Free school milk 1940s-50s UK

free school milk in 1/3 pint bottles

Free school milk was the result of several acts of parliament to ensure that children from poor families and, more generally, children growing up with the rationing and shortages of World War Two should be adequately nourished. This page gives a personal view of experiences with free school milk as a young child.


By the webmaster based on personal recollections and firsthand contributions with additional research

Why free school milk

I knew nothing of the political background of this at the time. So this page starts with my own experiences of receiving free school milk as a child in my primary school in the 1940s.

How schools distributed the free school milk in the early 1940s

The management of the milk at my school in the early 1940s left much to be desired.

Just before we went out to play for the morning break, we had to queue up at a table of thick, basic china beakers. It was the caretaker's job to set these out and to wash them afterwards.

What I particularly remember was that it was her job to wash them up afterwards for use the next day and that they always stunk of sour milk. We were supposed to pick up a beaker and take it to her for her to pour milk into it. I always tried to find one that didn't smell - but so did all the children. The caretaker would see the children smelling the mugs, get very cross and demand that we shouldn't be so fussy.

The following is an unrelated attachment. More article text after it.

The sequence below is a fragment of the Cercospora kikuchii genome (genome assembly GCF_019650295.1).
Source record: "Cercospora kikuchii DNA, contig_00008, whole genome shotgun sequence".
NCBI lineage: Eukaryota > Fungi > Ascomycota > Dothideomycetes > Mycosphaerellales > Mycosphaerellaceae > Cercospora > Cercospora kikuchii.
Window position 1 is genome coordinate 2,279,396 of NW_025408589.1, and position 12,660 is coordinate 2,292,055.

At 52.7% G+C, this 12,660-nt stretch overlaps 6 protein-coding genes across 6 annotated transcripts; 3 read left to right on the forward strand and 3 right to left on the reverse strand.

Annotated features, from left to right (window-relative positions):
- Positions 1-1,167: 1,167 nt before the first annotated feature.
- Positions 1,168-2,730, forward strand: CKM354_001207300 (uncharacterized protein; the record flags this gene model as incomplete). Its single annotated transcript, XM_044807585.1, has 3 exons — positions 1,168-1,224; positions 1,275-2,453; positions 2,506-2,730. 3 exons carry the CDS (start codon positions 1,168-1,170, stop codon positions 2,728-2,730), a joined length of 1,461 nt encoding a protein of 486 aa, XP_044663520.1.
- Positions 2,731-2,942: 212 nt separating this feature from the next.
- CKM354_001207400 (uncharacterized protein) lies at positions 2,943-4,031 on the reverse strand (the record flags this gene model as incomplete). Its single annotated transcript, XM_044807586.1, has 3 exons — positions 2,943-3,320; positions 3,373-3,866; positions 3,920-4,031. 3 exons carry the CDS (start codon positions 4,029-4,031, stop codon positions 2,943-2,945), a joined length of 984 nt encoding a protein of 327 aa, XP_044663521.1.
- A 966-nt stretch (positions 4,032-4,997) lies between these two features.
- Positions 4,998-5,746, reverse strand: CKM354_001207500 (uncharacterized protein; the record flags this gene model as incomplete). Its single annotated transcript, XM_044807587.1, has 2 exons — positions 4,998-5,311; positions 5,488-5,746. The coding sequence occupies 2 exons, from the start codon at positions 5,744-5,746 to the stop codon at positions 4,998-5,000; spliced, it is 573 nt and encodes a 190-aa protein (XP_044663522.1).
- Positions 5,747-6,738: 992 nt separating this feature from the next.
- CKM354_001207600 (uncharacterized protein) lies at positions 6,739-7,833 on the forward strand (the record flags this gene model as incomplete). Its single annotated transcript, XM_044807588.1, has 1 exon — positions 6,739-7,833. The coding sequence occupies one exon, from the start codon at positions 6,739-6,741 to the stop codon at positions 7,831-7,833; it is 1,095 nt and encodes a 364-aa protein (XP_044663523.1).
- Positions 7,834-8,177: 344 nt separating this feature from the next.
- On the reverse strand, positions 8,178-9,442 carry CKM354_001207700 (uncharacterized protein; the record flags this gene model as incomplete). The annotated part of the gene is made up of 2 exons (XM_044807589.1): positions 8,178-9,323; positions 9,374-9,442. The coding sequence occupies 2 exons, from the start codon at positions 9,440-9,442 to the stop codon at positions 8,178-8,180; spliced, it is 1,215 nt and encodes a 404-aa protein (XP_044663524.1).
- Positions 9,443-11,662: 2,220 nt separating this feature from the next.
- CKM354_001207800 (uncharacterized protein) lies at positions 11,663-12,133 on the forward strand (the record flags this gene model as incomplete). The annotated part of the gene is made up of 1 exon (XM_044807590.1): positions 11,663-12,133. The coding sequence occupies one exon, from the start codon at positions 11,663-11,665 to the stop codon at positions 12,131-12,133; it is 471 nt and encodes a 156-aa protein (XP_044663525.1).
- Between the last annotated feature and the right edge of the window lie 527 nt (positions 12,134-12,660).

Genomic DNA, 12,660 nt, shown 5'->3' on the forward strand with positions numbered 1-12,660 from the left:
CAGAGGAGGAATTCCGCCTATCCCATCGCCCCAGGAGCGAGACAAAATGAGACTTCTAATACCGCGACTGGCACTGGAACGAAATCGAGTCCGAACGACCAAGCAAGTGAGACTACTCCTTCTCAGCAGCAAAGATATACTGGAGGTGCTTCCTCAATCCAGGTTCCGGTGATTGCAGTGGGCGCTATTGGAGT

The caretaker's name was Mrs Milner, and she lived in what looked to me as a very nice house at the back of the Reception classroom. I suppose there must have been a Mr Milner although I don't remember him. Mrs Milner, like most women of her age, was large, as if she had had many children, and she was always sour and bad tempered. Maybe she had good reason to be: it was wartime and who knows who she had lost in her family.

As far as I know, we never came to any harm from the stale milk deposits.

Later - school milk in third of a pint bottles

Much later, the milk arrived in crates of small third of a pint glass bottles and the children drank directly from them using waxed paper drinking straws. The straws were made of strips of paper wound round into a length of about 9 or 10 inches and sealed with wax. They were much cleaner and pleasanter to use than those smelly beakers.

School milk being served

School milk being served in third of a pint bottles.
The children show more enthusiasm than we did when milk was served in smelly beakers.

The disadvantage of waxed straws

You had to be careful not to chew on the straws or leave them in your bottle of milk, as thet easily unravelled and collapsed.